Tourism to the Titanic
Next summer, OceanGate CEO Stockton Rush will be leading a submersible in its dive 3,800 or so metres down to the ocean floor, 600 kilometres southeast of Newfoundland, to visit the remains of the Titanic. And for $105,129 (U.S.), you can join him. Each 11-day mission—which includes briefing, training, transiting to and from the dive site, and diving—accommodates nine people, termed “mission specialists”. It might be worth it, given that opportunities are fast diminishing. OceanGate—an Everett, Washington–based company that provides subsea solutions for industry, research, and exploration—owns the only submersible, Titan, capable of reaching such depths that isn’t government owned. Then there is the fact that the metal in the wreck is being eaten away, such that by some estimates it will be unrecognizable within 20 years. And, well, this is the Titanic—the grand liner at the centre of arguably the most infamous maritime disaster in history.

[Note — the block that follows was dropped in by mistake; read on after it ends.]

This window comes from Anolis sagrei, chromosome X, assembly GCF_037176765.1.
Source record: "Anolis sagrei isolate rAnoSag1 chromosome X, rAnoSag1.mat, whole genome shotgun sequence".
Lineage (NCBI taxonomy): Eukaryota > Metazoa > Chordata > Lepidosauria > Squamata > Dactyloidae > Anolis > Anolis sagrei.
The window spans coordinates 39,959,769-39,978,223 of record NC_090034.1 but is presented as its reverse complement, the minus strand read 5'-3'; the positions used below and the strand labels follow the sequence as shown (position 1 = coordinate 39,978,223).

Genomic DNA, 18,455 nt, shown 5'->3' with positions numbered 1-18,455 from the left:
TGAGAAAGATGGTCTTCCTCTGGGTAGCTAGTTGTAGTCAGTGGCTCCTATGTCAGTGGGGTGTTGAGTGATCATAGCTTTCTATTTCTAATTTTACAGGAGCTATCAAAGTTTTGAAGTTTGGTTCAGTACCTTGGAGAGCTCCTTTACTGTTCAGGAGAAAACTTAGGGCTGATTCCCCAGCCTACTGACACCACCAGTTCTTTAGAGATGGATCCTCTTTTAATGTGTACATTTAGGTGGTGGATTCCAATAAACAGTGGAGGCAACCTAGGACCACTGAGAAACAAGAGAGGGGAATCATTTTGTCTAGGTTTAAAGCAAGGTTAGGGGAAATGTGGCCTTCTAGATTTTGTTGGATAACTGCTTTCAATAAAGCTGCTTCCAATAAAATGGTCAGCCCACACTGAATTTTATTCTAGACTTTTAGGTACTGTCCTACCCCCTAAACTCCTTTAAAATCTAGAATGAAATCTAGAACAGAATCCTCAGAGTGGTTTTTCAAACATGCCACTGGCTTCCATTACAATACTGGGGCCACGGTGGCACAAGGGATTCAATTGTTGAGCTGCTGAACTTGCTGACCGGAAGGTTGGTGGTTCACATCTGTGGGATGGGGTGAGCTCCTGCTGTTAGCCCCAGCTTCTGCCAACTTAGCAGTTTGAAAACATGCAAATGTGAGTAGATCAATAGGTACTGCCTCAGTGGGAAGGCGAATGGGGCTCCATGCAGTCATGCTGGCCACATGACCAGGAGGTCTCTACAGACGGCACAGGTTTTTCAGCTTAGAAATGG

“It’s the sheer facts of the event that make it so amazing,” Rush says. “There’s the massive loss of life, the supposedly ‘unsinkable’ ship, the things that went wrong that could have saved so many. And when you get this huge media and cultural interest on top of that story, it’s hard to challenge.”
As well as allowing people to do some extreme sightseeing, the dives will study the ship’s rate of decay with a view to better understanding what could happen to many Second World War wrecks—each loaded with toxic chemicals—and what can be done in the coming years to prevent ecological catastrophes. But this won’t be front of mind for participants. “They will be awestruck,” says Rush. “As you can imagine, the sight is very eerie.”
To join the Titanic Survey Expedition, apply at OceanGate.
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